Price vs value: DRC

(by susie)

horseAs controversy flares around the issue of adulterated meat in British retailers, it raises issues of authenticity and trust in today’s society – and the question of price versus value.

This meat scandal isn’t, primarily, a health issue. It’s one of trust – how can we trust a supermarket, or brand, which clearly says something is ‘beef’ when in fact in some cases it was entirely horse meat?

It’s also to do with simple economic realities. While consumers certainly have the right to feel defrauded, and one hopes that criminal charges will eventually be successfully prosecuted in this case, there is a certain amount of self-delusion going on.

Do we shoppers really think that, in the seemingly endless drive by retailers for the lowest price to tout for our business, some corners won’t be cut?

Wine isn’t exempt from historical or current examples of fraud. Where there’s profit to be made by bending, or breaking the rules, then logic dictates they will be. Whether it’s cheap dross dressed up as fine wine or adulterating Sauvignon Blanc to make it smell more attractive, it’s all part of the same murky business.

DRC in the spotlightSo what price authenticity? Can we put a value on trust, on the genuine article (whatever it might be, from a local butcher’s produce to fine wine), on generations of experience, work and fine tuning to deliver absolute quality?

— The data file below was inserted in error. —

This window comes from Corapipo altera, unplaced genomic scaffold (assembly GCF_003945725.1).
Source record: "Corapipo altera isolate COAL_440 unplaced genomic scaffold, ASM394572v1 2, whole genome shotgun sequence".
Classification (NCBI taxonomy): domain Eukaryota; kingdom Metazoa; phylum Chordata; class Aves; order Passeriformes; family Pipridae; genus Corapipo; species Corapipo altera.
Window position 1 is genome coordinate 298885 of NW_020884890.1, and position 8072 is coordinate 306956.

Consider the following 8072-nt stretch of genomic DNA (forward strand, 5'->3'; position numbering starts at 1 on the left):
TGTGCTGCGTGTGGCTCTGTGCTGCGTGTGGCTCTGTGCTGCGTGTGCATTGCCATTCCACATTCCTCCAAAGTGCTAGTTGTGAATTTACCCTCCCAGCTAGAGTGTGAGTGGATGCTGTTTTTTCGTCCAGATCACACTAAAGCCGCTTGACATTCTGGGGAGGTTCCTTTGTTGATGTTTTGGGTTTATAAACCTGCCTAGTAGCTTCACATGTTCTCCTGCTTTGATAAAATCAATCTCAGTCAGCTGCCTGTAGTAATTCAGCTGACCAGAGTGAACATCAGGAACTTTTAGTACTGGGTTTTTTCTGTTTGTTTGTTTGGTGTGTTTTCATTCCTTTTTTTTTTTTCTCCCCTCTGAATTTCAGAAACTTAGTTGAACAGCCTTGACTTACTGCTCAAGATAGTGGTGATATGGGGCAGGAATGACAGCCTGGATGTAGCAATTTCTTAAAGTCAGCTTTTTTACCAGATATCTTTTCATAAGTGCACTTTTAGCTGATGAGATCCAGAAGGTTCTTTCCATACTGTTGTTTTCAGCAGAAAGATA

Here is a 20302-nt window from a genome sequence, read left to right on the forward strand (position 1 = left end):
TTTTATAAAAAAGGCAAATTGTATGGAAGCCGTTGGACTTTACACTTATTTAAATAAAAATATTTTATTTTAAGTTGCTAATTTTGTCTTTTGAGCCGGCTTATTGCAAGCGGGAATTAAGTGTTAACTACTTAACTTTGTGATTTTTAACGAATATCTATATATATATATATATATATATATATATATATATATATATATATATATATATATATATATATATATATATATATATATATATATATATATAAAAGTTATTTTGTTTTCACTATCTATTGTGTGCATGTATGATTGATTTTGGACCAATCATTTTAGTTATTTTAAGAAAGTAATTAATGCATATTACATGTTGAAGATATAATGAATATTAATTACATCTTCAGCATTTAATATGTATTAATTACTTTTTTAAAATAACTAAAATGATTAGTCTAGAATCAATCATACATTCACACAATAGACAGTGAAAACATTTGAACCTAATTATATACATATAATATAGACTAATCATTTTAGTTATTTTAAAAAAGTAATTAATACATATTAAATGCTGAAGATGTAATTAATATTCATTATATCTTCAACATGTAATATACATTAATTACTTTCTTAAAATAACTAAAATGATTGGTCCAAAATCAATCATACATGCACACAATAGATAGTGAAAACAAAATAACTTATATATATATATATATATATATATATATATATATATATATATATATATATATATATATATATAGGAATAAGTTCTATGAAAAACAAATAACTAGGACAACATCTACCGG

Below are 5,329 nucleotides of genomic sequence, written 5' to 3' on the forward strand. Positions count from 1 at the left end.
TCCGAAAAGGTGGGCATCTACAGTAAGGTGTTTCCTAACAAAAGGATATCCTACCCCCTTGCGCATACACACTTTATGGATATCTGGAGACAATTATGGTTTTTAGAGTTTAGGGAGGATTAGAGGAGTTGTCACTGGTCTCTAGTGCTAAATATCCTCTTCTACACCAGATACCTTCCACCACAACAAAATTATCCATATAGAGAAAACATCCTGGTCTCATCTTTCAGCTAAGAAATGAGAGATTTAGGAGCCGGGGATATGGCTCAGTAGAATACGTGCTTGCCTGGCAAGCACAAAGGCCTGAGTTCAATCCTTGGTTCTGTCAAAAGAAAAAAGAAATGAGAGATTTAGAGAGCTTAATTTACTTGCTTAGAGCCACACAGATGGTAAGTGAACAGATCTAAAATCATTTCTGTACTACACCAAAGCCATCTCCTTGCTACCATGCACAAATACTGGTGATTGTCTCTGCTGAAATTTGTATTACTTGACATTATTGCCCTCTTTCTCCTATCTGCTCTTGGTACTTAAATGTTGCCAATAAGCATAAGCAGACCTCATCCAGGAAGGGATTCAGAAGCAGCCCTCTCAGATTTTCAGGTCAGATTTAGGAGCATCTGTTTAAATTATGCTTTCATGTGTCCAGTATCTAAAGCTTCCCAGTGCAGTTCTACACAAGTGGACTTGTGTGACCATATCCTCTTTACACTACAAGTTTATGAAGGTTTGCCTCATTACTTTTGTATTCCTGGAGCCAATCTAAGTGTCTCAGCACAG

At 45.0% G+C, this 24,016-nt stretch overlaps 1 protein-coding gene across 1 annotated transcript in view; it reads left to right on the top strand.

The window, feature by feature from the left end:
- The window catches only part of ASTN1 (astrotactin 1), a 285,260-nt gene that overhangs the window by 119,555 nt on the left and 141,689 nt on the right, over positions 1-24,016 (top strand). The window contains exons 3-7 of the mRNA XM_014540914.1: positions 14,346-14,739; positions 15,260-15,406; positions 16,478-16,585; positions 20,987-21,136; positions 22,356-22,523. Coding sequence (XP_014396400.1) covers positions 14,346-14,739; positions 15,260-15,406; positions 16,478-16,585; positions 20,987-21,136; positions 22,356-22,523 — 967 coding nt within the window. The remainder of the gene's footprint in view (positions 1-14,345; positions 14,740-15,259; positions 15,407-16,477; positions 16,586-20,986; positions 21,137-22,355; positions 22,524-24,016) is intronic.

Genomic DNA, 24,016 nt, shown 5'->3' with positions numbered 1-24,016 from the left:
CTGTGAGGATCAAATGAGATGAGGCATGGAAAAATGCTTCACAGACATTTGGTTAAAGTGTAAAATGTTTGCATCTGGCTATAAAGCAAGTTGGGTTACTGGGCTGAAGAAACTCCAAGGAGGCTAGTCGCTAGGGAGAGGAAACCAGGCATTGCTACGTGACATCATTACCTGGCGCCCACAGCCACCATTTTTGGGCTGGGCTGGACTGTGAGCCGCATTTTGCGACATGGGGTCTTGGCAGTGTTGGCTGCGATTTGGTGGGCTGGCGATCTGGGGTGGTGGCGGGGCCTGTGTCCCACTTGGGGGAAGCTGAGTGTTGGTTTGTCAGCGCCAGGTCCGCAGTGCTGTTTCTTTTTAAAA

These thoughts sprang to mind after a recent tasting of the 2010 vintage of Domaine de la Romanée-Conti (DRC). Wine lovers will need no reminding that this estate produces some of the rarest, most sought-after, highly acclaimed (and dizzyingly pricey) wines in the world.

With DRC, it’s difficult to separate the myth from the liquid in the glass. The name, and wines are so highly coveted by wine lovers that, tasting them in hushed and reverent stillness in the offices of its UK agent, Corney & Barrow, it’s almost impossible to remain objective and dispassionate.

But then that’s partly the point.

Sometimes in wine, you can’t help but feel the hype is more than the liquid can bear (many top champagnes and an increasing number of clarets suffer from this condition).

But here, with these haunting yet intense wines, the chattering hype is forgotten as the serenity of great wine takes over.

These are wines that make you passionate. You can’t help it. And that’s exactly as it should be.

Because, for once, it’s greatly satisfying to be able to experience the genuine article, wines which speak of authenticity, unique identity and massive legacy. True, they have a significant price tag attached – but it’s not just about price, these are wines that have great value too.

It’s just a pity that most of us can’t afford to crack them open with our mid-week (horse-free) lasagne.

2010 vintage report (abridged from the notes supplied by Adam Brett-Smith of Corney & Barrow)

Aubert de Villaine in the spotlightBrett-Smith terms this a, ‘great vintage, with intricately ripe fruit, subtle concentration, intensity and above all purity and transparent fidelity to the individual terroirs. These are fine, fine wines.’

The price to pay for such finery was, ‘in the yield’, with poor flowering giving low fruit levels. However, during an occasionally humid and stormy summer, having a small potential crop proved an advantage, as otherwise rot and other diseases may have set in.